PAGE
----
Flash was designed for PCs using mice, not for touch screens using fingers. For example, many Flash websites rely on ?rollovers?, which pop up menus or other elements when the mouse arrow hovers over a specific spot. Apple?s revolutionary multi-touch interface doesn?t use a mouse, and there is no concept of a rollover. Most Flash websites will need to be rewritten to support touch-based devices. If developers need to rewrite their Flash websites, why not use modern technologies like HTML5, CSS and JavaScript?



Even if iPhones, iPods and iPads ran Flash, it would not solve the problem that most Flash websites need to be rewritten to support touch-based devices.



Sixth, the most important reason.



Besides the fact that Flash is closed and proprietary, has major technical drawbacks, and doesn?t support touch based devices, there is an even more important reason we do not allow Flash on iPhones, iPods and iPads. We have discussed the downsides of using Flash to play video and interactive content from websites, but Adobe also wants developers to adopt Flash to create apps that run on our mobile devices.



We know from painful experience that letting a third party layer of software come between the platform and the developer ultimately results in sub-standard apps and hinders the enhancement and progress of the platform. If developers grow dependent on third party development libraries and tools, they can only take advantage of platform enhancements if and when the third party chooses to adopt the new features. We cannot be at the mercy of a third party deciding if and when they will make our enhancements available to our developers.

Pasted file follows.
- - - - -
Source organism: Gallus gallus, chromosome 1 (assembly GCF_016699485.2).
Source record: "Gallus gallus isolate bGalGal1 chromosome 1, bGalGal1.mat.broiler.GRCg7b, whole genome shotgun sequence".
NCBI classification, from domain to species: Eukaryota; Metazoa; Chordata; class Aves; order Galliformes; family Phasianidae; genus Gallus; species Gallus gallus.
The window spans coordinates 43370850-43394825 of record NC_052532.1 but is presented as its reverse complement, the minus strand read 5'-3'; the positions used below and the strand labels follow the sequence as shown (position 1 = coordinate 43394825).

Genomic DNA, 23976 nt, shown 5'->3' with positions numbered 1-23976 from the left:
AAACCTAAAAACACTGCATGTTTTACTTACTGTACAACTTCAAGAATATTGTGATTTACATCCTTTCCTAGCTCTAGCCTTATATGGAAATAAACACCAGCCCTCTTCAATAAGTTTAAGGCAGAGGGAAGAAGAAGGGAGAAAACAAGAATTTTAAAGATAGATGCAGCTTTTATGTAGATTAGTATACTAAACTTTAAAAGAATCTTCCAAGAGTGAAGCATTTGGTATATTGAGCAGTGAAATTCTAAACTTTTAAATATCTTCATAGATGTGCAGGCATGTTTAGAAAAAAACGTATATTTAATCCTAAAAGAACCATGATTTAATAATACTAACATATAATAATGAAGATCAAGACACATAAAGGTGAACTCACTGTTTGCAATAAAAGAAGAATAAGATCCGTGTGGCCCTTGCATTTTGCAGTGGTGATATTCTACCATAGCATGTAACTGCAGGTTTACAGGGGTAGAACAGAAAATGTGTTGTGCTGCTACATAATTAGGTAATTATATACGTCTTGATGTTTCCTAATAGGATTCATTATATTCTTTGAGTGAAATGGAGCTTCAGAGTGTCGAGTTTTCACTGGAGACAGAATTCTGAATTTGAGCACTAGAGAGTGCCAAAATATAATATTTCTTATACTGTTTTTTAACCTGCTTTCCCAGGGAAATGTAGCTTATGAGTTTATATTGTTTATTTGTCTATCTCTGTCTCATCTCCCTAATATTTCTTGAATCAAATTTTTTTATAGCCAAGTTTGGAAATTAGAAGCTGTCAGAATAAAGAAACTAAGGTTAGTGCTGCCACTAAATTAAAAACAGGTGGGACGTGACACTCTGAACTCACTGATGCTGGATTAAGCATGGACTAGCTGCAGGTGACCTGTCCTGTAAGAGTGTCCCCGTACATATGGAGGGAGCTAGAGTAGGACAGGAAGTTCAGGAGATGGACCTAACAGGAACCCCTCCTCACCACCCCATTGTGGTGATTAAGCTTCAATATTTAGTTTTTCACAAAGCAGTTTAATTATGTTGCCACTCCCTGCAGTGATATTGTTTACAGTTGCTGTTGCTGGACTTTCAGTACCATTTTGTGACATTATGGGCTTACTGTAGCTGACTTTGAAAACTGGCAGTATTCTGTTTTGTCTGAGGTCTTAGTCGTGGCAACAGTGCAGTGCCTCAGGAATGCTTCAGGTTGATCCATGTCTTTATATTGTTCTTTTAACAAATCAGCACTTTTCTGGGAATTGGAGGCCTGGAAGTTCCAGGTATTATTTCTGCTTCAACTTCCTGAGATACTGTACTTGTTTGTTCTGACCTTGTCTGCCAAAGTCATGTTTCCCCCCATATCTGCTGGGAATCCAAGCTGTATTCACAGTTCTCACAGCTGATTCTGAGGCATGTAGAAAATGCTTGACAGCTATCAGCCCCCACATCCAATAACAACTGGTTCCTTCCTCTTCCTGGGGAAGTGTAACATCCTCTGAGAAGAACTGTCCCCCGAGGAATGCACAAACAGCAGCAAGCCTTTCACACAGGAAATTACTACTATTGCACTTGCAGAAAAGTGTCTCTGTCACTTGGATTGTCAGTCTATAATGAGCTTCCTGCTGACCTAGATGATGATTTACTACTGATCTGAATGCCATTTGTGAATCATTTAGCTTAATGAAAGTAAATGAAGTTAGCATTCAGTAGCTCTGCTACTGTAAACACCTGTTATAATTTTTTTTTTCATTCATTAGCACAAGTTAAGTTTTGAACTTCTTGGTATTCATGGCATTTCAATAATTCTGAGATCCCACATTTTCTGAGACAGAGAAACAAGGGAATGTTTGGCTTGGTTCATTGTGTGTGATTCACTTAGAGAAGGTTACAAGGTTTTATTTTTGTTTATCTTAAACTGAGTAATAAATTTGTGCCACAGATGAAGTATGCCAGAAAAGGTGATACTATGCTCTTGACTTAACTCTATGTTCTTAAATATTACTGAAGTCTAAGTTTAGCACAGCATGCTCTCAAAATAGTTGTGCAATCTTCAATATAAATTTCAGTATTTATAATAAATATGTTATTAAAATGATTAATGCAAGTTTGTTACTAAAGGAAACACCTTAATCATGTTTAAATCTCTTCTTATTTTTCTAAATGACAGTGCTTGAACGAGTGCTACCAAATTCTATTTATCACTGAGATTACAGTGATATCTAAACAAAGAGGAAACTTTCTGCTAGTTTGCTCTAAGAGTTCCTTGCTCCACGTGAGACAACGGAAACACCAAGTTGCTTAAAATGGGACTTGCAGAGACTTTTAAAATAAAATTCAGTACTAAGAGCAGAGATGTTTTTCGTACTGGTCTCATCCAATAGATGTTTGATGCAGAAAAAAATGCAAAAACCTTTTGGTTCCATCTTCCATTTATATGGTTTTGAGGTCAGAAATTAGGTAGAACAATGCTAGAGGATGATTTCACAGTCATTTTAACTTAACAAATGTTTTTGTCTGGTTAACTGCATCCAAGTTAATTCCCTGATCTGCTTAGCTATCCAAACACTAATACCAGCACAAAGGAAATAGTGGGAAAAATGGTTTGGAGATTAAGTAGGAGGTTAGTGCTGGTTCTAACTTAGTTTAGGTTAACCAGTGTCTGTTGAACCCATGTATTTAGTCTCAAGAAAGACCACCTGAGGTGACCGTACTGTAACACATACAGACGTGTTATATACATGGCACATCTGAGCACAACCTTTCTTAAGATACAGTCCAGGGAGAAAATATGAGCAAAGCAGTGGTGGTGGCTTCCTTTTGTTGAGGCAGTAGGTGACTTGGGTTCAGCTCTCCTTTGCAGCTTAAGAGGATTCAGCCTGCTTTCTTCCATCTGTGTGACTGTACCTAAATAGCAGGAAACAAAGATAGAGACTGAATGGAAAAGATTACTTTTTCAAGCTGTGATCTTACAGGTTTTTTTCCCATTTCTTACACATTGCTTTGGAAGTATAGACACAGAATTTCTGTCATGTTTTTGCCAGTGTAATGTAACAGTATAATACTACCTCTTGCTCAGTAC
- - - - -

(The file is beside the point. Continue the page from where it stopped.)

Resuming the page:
This becomes even worse if the third party is supplying a cross platform development tool. The third party may not adopt enhancements from one platform unless they are available on all of their supported platforms. Hence developers only have access to the lowest common denominator set of features. Again, we cannot accept an outcome where developers are blocked from using our innovations and enhancements because they are not available on our competitor?s platforms.



Flash is a cross platform development tool. It is not Adobe?s goal to help developers write the best iPhone, iPod and iPad apps. It is their goal to help developers write cross platform apps. And Adobe has been painfully slow to adopt enhancements to Apple?s platforms. For example, although Mac OS X has been shipping for almost 10 years now, Adobe just adopted it fully (Cocoa) two weeks ago when they shipped CS5. Adobe was the last major third party developer to fully adopt Mac OS X.



Our motivation is simple ? we want to provide the most advanced and innovative platform to our developers, and we want them to stand directly on the shoulders of this platform and create the best apps the world has ever seen. We want to continually enhance the platform so developers can create even more amazing, powerful, fun and useful applications. Everyone wins ? we sell more devices because we have the best apps, developers reach a wider and wider audience and customer base, and users are continually delighted by the best and broadest selection of apps on any platform.



Conclusions.